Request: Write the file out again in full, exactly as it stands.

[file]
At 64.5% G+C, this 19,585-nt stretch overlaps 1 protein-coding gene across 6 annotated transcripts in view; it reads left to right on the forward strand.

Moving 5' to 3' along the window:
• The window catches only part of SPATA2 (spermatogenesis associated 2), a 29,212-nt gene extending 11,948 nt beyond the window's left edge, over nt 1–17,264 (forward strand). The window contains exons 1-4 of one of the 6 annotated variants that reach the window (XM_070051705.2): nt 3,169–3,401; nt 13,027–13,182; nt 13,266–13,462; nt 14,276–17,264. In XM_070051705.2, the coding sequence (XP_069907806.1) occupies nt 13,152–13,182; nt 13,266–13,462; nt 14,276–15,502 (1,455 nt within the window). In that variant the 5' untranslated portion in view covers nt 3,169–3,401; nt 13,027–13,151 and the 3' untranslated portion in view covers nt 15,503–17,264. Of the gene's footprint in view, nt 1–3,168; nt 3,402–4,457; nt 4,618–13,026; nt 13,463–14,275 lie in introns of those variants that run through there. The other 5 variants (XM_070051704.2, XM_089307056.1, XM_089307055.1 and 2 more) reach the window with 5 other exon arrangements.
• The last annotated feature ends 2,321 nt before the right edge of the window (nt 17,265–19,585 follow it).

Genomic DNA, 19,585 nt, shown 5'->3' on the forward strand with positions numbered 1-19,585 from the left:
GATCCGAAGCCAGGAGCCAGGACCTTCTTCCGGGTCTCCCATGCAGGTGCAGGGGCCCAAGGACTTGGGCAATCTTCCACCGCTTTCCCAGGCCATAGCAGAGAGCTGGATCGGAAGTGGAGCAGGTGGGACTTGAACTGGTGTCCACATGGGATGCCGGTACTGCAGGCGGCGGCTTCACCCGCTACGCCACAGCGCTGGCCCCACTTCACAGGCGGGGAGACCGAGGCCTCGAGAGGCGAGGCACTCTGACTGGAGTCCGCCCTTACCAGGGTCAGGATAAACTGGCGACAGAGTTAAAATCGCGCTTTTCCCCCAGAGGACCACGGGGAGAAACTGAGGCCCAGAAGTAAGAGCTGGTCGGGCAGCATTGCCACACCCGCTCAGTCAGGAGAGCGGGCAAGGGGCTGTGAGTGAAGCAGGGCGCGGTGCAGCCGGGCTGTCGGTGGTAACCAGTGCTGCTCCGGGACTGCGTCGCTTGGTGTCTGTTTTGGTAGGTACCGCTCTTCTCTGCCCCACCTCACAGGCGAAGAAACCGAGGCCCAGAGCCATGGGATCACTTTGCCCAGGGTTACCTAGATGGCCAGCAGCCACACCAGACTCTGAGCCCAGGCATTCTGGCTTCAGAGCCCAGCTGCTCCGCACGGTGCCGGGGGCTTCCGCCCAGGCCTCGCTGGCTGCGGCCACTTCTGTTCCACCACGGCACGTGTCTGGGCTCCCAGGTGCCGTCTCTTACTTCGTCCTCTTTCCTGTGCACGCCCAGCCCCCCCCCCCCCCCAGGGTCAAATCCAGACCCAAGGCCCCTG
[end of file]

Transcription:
At 64.5% G+C, this 19,585-nt stretch overlaps 1 protein-coding gene across 6 annotated transcripts in view; it reads left to right on the forward strand.

Moving 5' to 3' along the window:
• The window catches only part of SPATA2 (spermatogenesis associated 2), a 29,212-nt gene extending 11,948 nt beyond the window's left edge, over nt 1–17,264 (forward strand). The window contains exons 1-4 of one of the 6 annotated variants that reach the window (XM_070051705.2): nt 3,169–3,401; nt 13,027–13,182; nt 13,266–13,462; nt 14,276–17,264. In XM_070051705.2, the coding sequence (XP_069907806.1) occupies nt 13,152–13,182; nt 13,266–13,462; nt 14,276–15,502 (1,455 nt within the window). In that variant the 5' untranslated portion in view covers nt 3,169–3,401; nt 13,027–13,151 and the 3' untranslated portion in view covers nt 15,503–17,264. Of the gene's footprint in view, nt 1–3,168; nt 3,402–4,457; nt 4,618–13,026; nt 13,463–14,275 lie in introns of those variants that run through there. The other 5 variants (XM_070051704.2, XM_089307056.1, XM_089307055.1 and 2 more) reach the window with 5 other exon arrangements.
• The last annotated feature ends 2,321 nt before the right edge of the window (nt 17,265–19,585 follow it).

Genomic DNA, 19,585 nt, shown 5'->3' on the forward strand with positions numbered 1-19,585 from the left:
GATCCGAAGCCAGGAGCCAGGACCTTCTTCCGGGTCTCCCATGCAGGTGCAGGGGCCCAAGGACTTGGGCAATCTTCCACCGCTTTCCCAGGCCATAGCAGAGAGCTGGATCGGAAGTGGAGCAGGTGGGACTTGAACTGGTGTCCACATGGGATGCCGGTACTGCAGGCGGCGGCTTCACCCGCTACGCCACAGCGCTGGCCCCACTTCACAGGCGGGGAGACCGAGGCCTCGAGAGGCGAGGCACTCTGACTGGAGTCCGCCCTTACCAGGGTCAGGATAAACTGGCGACAGAGTTAAAATCGCGCTTTTCCCCCAGAGGACCACGGGGAGAAACTGAGGCCCAGAAGTAAGAGCTGGTCGGGCAGCATTGCCACACCCGCTCAGTCAGGAGAGCGGGCAAGGGGCTGTGAGTGAAGCAGGGCGCGGTGCAGCCGGGCTGTCGGTGGTAACCAGTGCTGCTCCGGGACTGCGTCGCTTGGTGTCTGTTTTGGTAGGTACCGCTCTTCTCTGCCCCACCTCACAGGCGAAGAAACCGAGGCCCAGAGCCATGGGATCACTTTGCCCAGGGTTACCTAGATGGCCAGCAGCCACACCAGACTCTGAGCCCAGGCATTCTGGCTTCAGAGCCCAGCTGCTCCGCACGGTGCCGGGGGCTTCCGCCCAGGCCTCGCTGGCTGCGGCCACTTCTGTTCCACCACGGCACGTGTCTGGGCTCCCAGGTGCCGTCTCTTACTTCGTCCTCTTTCCTGTGCACGCCCAGCCCCCCCCCCCCCCCAGGGTCAAATCCAGACCCAAGGCCCCTG